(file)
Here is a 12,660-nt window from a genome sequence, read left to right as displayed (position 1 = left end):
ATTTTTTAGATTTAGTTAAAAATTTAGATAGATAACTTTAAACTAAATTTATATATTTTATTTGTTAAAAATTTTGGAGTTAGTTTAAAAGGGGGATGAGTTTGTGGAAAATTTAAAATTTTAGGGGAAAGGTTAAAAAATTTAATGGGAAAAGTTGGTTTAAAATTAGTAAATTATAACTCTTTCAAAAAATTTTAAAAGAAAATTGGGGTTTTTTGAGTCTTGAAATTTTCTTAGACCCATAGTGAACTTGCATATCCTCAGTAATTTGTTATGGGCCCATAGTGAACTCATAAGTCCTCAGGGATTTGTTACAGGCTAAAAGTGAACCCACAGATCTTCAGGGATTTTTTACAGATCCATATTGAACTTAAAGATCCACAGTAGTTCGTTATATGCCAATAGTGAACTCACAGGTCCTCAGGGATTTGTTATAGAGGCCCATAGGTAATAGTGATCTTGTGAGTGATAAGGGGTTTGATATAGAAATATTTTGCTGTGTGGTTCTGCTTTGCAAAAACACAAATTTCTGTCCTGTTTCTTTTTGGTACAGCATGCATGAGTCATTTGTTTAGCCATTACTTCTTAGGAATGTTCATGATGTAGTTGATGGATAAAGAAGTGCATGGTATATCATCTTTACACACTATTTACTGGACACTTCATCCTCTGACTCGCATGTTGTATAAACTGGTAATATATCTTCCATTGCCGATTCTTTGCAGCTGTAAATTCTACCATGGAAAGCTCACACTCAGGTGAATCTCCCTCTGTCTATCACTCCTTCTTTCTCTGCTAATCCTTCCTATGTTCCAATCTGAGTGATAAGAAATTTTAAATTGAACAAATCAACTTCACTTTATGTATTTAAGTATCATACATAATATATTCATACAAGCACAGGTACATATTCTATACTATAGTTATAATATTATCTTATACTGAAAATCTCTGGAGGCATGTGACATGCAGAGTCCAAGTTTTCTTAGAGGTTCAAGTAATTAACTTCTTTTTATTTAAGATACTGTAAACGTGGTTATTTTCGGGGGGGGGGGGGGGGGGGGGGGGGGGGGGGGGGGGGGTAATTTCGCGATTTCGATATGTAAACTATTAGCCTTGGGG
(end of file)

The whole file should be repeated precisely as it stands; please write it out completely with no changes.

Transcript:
Here is a 12,660-nt window from a genome sequence, read left to right as displayed (position 1 = left end):
ATTTTTTAGATTTAGTTAAAAATTTAGATAGATAACTTTAAACTAAATTTATATATTTTATTTGTTAAAAATTTTGGAGTTAGTTTAAAAGGGGGATGAGTTTGTGGAAAATTTAAAATTTTAGGGGAAAGGTTAAAAAATTTAATGGGAAAAGTTGGTTTAAAATTAGTAAATTATAACTCTTTCAAAAAATTTTAAAAGAAAATTGGGGTTTTTTGAGTCTTGAAATTTTCTTAGACCCATAGTGAACTTGCATATCCTCAGTAATTTGTTATGGGCCCATAGTGAACTCATAAGTCCTCAGGGATTTGTTACAGGCTAAAAGTGAACCCACAGATCTTCAGGGATTTTTTACAGATCCATATTGAACTTAAAGATCCACAGTAGTTCGTTATATGCCAATAGTGAACTCACAGGTCCTCAGGGATTTGTTATAGAGGCCCATAGGTAATAGTGATCTTGTGAGTGATAAGGGGTTTGATATAGAAATATTTTGCTGTGTGGTTCTGCTTTGCAAAAACACAAATTTCTGTCCTGTTTCTTTTTGGTACAGCATGCATGAGTCATTTGTTTAGCCATTACTTCTTAGGAATGTTCATGATGTAGTTGATGGATAAAGAAGTGCATGGTATATCATCTTTACACACTATTTACTGGACACTTCATCCTCTGACTCGCATGTTGTATAAACTGGTAATATATCTTCCATTGCCGATTCTTTGCAGCTGTAAATTCTACCATGGAAAGCTCACACTCAGGTGAATCTCCCTCTGTCTATCACTCCTTCTTTCTCTGCTAATCCTTCCTATGTTCCAATCTGAGTGATAAGAAATTTTAAATTGAACAAATCAACTTCACTTTATGTATTTAAGTATCATACATAATATATTCATACAAGCACAGGTACATATTCTATACTATAGTTATAATATTATCTTATACTGAAAATCTCTGGAGGCATGTGACATGCAGAGTCCAAGTTTTCTTAGAGGTTCAAGTAATTAACTTCTTTTTATTTAAGATACTGTAAACGTGGTTATTTTCGGGGGGGGGGGGGGGGGGGGGGGGGGGGGGGGGGGGGGTAATTTCGCGATTTCGATATGTAAACTATTAGCCTTGGGG